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San Francisco rent prices broke all-time high records in June

Summer is already too darn hot

aerial shot of homes in san francisco in Noe Valley. Photo by Shutterstock

In May, San Francisco’s median rent prices across several online rental platforms hit all-time highs, as one unfortunate milestone after another fell. Now that June numbers have been released, the story remains the same with May records broken on at least three of the rental platforms.

The only consolation is that, by and large, the month-over-month rent hikes were relatively small.

Zumper

For the third time in 2019, the median price of a one-bedroom San Francisco home on Zumper broke the site’s all-time record, creeping up to $3,720 per month in June. The previous record highs were $3,700 (in both May and April) and before that, $3,690 per month in March.

In the nearly five-year history of Zumper’s monthly price assessments, the median cost of an SF apartment on the site has never dipped below $3,100. That figure hasn’t dropped below $3,400 since December 2017.

The new June high is a 6.28 percent year-over-year appreciation—this time last year, the Zumper median was $3,500 per month. The site’s nationwide average in June was $1,220 per month.

The last time Zumper’s SF prices approached current prices was in October 2015 when, after rising month over month for seven straight months, they hit a then all-time high of $3,670.

But medians nose-dived after that period, never breaking the $3,600-per-month mark again until October of last year. So far, Zumper’s median SF price has not declined month over month a single time in 2019.

Katherine Mamlok

Apartment List

Apartment List barely moved the needle in June, with SF’s median rent on a single-bed apartment up less than 0.1 percent—that is to say, the price rose one dollar, from $2,470 to $2,471.

Suffice to say this is not an all-time high on Apartment List, but it’s close: The current record was $3,040 in September 2017, the only time the SF figure cracked $3,000 on the site since Apartment List began reporting median rents in 2014. It is a 1.27 percent appreciation year over year, though; in June of 2018, a similar SF home averaged $2,440 on the site.

Rent Cafe

Rent Cafe won’t release its June figures until midway through July. But May provided another comically modest hike in the median price of an SF home, up $1 to $3,648 per month on this site. Although that comes out to a hefty 5.64 percent rise year over year.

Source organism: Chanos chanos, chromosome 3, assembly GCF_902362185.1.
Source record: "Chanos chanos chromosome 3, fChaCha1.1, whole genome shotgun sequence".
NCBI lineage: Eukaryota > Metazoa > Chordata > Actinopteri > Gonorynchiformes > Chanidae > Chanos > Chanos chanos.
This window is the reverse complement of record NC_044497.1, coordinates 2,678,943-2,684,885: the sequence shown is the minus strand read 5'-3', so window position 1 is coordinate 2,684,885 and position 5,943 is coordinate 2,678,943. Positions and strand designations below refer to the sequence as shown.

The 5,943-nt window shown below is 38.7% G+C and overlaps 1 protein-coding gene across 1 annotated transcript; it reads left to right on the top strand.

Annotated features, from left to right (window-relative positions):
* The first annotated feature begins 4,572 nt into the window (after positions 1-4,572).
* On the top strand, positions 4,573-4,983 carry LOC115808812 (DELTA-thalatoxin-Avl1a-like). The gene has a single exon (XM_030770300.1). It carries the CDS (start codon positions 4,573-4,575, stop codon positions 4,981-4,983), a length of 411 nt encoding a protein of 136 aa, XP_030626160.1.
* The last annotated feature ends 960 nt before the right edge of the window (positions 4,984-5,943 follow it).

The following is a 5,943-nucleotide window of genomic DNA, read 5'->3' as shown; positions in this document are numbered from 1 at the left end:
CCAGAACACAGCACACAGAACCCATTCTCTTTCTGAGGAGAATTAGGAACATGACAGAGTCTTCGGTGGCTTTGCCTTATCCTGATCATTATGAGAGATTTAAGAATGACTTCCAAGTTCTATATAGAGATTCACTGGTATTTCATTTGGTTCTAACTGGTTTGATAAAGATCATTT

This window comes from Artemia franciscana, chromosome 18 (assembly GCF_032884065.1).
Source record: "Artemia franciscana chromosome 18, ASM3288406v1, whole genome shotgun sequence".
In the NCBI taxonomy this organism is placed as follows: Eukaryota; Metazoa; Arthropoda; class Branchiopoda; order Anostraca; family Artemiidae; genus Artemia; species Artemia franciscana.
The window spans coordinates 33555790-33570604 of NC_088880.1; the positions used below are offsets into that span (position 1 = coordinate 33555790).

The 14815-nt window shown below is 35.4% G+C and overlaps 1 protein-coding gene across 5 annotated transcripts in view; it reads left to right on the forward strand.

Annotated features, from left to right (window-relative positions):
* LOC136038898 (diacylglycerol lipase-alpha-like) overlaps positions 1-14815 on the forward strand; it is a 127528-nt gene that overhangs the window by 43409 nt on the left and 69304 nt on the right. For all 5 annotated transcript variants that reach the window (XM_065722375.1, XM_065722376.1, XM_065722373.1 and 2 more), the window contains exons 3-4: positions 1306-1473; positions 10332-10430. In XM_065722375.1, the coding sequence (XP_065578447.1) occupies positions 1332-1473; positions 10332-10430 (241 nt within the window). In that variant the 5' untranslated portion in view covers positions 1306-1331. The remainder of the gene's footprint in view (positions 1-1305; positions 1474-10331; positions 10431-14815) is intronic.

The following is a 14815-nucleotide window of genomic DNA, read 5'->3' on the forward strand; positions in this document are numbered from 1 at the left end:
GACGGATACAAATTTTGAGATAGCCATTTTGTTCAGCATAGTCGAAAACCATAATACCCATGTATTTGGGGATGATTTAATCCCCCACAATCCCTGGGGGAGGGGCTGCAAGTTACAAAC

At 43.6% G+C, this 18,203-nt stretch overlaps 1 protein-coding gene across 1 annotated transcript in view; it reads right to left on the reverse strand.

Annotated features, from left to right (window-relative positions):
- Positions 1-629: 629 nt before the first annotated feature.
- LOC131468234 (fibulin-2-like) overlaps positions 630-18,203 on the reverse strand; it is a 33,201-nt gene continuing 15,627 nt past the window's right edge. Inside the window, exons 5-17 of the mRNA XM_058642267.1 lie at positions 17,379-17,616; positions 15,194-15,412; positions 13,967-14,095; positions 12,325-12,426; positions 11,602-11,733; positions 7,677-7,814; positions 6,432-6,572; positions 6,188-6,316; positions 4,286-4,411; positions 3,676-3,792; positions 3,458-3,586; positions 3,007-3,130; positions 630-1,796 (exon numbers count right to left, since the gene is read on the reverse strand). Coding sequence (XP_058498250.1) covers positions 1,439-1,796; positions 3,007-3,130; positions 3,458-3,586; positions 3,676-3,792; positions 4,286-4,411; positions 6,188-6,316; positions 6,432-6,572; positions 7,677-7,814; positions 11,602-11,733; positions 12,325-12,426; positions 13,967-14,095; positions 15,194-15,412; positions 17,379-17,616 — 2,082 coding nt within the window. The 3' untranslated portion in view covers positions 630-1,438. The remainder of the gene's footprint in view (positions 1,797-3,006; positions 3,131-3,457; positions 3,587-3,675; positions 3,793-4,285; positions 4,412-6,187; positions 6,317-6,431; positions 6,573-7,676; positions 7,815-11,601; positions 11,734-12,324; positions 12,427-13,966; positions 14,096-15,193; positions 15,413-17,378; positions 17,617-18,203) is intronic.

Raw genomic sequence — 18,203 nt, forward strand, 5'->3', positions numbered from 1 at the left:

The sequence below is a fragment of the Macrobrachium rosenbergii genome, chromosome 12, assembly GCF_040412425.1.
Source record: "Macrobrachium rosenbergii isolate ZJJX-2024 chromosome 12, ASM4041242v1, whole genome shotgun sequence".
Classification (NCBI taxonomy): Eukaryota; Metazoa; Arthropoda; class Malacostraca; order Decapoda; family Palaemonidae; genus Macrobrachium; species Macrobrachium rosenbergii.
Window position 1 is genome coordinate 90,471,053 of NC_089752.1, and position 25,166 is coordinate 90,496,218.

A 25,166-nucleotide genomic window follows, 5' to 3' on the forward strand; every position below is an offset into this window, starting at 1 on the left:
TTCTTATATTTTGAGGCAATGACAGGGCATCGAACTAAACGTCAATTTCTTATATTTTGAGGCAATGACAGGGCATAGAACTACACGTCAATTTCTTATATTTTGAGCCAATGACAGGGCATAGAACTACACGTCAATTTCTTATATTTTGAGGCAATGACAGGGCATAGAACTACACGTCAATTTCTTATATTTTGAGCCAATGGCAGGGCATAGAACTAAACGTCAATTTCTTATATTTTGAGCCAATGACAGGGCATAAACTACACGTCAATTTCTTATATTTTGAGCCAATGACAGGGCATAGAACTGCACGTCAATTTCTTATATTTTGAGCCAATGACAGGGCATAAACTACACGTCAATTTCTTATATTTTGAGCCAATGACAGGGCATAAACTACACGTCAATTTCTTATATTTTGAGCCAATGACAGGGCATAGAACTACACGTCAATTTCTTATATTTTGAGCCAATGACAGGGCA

As with Zumper, this is the highest figurer ever recorded for the city on this site, but that’s a far shallower pool from which to draw; Rent Cafe only began reporting monthly rent figures in late 2016.

Unlike the other platforms, Rent Cafe does not rank SF’s rents as the highest in the nation because the site breaks down the borough of New York City as separate markets, and thus Manhattan’s soaring $4,000-plus median always takes the top spot, nudging SF to number two.

Adobo

Abodo’s national tally for June finds “weakness in one-bedroom units” nationwide, but, sadly, this conclusion doesn’t affect San Francisco where the median rose again to an eye-popping $3,959 per month.

Last month, the median came in at $3,882. One year ago, it was $3,440. Continuing an unsettling trend, this is highest SF figure that Abodo has ever produced—it’s also the first time Adobo has ever cracked $3,900 for the city.

Before this year, Adobo’s highest record was $3,846 in September of last year. But it’s important to note that the platform’s archive only goes back two years to January of 2017.

As always, these figures do not represent the actual median rent in the city, which includes older units, rent-controlled homes, and other housing stock that rarely appear on rental sites. According to the U.S. Census, the average SF renter paid $1,709 per month in 2017 (the most recent year for which the census furnishes a figure).

These are, however, the prices that new renters (either new to the city or relocating from a longtime rental) will face attempting to rent a new home.